Monday 15 February 2016

frost on the window- school bus memories

I am writing this blog on a new devise that I bought because it was such a good price. I bought a Samsung galaxy tab 4 with a 7 inch screen.  Currently I am hating the fact that I can't actually  see  what  I  am typing because  it is hidden  by the keyboard when  I hold it horizontally. So I have to keep it vertical.
The  topic of today's blog is riding a bus to school. I grew up out in the country  which meant that I took  a bus to school and back every day. Because of where we lived, I always (except  for one year) had to walk down  the road to the intersection where  the bus would pick me up. In retrospect it wasn't  terribly  far  but when I was young I felt hard done by and wished to be  like other  kids who were picked up at the end  of their lanes.
Riding  a bus was a normal occurrence for me. There was the usual pecking order  of who got to sit in  the back seats. There was no such  thing  as a seating plan in those days. You sat according  to what grade you were in essentially (or how cool you were, which  I never  was) with  the  big kids at the back and the little kids at the front. If things got too loud, the bus driver  would hit the brakes, pull over, and  blast you with threats of kicking you off the bus and making you walk home. I don't  think  it  ever happened  but there was a healthy respect anyway. 
When I was quite young, before my parents  moved  to the house they built, my bus route included a road that was quite rough and had a few ridges in it (maybe  due to frost heaves or bad road  maintenance?) Our bus driver was a good natured sport who delighted us by hitting those bumps at a pretty good rate of speed. In fact, the kids would start getting ready by bouncing  up and down in their  seats and talking excitedly to each other about  "the bumps." When the driver  hit that sweet spot in the road, kids would fly up in the air and jolt back down, sometimes achieving  remarkable heights! We loved it. I have no doubt drivers would never take the chance of doing something  like  that  now, likely for fear of some irate parent phoning the bus company with a complaint of injury or lack of safety. I'm glad that  we weren't  wrapped in the protective "bubble wrap" that some youngsters experience today. We knew the consequences. If you didn't  want  to fly in the air and smash back into your seat, don't  start bouncing, sit closer to the front, and hang on tight.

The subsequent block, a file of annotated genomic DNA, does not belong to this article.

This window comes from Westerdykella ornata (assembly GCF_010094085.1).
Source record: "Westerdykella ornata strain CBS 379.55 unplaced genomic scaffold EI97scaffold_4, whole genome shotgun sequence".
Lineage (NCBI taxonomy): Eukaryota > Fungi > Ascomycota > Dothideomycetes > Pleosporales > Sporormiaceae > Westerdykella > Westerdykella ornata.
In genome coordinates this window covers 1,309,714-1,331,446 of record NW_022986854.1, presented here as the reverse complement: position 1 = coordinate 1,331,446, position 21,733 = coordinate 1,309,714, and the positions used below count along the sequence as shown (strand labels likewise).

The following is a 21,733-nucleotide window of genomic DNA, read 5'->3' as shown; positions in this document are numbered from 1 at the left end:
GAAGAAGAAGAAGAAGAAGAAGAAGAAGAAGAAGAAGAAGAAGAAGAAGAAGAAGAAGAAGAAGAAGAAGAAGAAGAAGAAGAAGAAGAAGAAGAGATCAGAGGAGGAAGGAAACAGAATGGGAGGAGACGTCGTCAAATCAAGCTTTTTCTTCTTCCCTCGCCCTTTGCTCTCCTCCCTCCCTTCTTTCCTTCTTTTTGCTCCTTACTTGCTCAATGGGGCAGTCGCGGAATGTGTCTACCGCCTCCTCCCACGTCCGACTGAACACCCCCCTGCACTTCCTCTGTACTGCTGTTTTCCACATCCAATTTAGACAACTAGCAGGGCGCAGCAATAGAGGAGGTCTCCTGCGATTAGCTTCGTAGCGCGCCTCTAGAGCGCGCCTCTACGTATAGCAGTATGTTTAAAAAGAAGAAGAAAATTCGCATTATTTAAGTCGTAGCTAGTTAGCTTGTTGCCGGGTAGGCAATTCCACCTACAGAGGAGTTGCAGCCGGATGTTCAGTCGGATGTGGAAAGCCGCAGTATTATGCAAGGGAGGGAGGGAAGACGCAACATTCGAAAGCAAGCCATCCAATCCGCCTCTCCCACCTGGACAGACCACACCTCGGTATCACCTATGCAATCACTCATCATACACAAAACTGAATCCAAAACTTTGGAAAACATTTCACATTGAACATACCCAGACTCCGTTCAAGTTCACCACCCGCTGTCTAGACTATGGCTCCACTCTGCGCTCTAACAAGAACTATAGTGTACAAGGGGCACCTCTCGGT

When you spend  a daily portion of fourteen years  on  a  bus, you find ways to pass the time. There were no such  things as I pods or cell  phones  in the early 1970's with  which  to  pass the  time. So, you talked to your friends  and played  games  with  toys  you  brought  with  you  for that purpose  or if you didn't  get motion  sick, you read a book or drew pictures. Homework is tough on a bus due to the fact  that writing neatly  while rolling along  over gravel  roads  as well as stopping  and starting  all the time is almost impossible.
Winter time on a school bus presents its  own unique  experiences. First of all, you are already bundled up in multiple layers including snowpants, a hat, and miittens. Picture Randy from "A Christmas  Story" and you have the  idea. You might  be on the bus for five  minutes or forty-five  minutes depending  on where you live on the route. You can get pretty heated  up, especially if you  sit near the heater a few rows back. There would be gradual shedding  of layers as time went on so you didn't  end  up  with  a  sick headache.